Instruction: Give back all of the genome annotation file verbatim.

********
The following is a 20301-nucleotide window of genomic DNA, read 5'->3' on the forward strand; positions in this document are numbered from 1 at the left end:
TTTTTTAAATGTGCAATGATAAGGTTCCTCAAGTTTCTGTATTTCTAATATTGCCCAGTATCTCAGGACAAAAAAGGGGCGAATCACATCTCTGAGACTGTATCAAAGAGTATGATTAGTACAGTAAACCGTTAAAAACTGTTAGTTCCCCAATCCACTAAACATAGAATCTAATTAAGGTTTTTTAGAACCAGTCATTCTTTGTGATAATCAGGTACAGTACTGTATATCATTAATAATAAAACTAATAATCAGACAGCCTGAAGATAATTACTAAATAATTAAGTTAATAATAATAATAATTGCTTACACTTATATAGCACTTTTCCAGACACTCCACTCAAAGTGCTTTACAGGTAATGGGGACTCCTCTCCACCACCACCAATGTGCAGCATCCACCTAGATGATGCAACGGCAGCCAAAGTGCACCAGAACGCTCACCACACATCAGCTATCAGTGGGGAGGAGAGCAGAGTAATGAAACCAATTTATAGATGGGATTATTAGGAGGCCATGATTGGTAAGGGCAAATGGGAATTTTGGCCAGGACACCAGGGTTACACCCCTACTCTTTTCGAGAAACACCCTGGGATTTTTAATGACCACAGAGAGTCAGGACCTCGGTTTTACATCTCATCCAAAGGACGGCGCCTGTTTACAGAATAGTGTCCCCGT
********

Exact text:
The following is a 20301-nucleotide window of genomic DNA, read 5'->3' on the forward strand; positions in this document are numbered from 1 at the left end:
TTTTTTAAATGTGCAATGATAAGGTTCCTCAAGTTTCTGTATTTCTAATATTGCCCAGTATCTCAGGACAAAAAAGGGGCGAATCACATCTCTGAGACTGTATCAAAGAGTATGATTAGTACAGTAAACCGTTAAAAACTGTTAGTTCCCCAATCCACTAAACATAGAATCTAATTAAGGTTTTTTAGAACCAGTCATTCTTTGTGATAATCAGGTACAGTACTGTATATCATTAATAATAAAACTAATAATCAGACAGCCTGAAGATAATTACTAAATAATTAAGTTAATAATAATAATAATTGCTTACACTTATATAGCACTTTTCCAGACACTCCACTCAAAGTGCTTTACAGGTAATGGGGACTCCTCTCCACCACCACCAATGTGCAGCATCCACCTAGATGATGCAACGGCAGCCAAAGTGCACCAGAACGCTCACCACACATCAGCTATCAGTGGGGAGGAGAGCAGAGTAATGAAACCAATTTATAGATGGGATTATTAGGAGGCCATGATTGGTAAGGGCAAATGGGAATTTTGGCCAGGACACCAGGGTTACACCCCTACTCTTTTCGAGAAACACCCTGGGATTTTTAATGACCACAGAGAGTCAGGACCTCGGTTTTACATCTCATCCAAAGGACGGCGCCTGTTTACAGAATAGTGTCCCCGT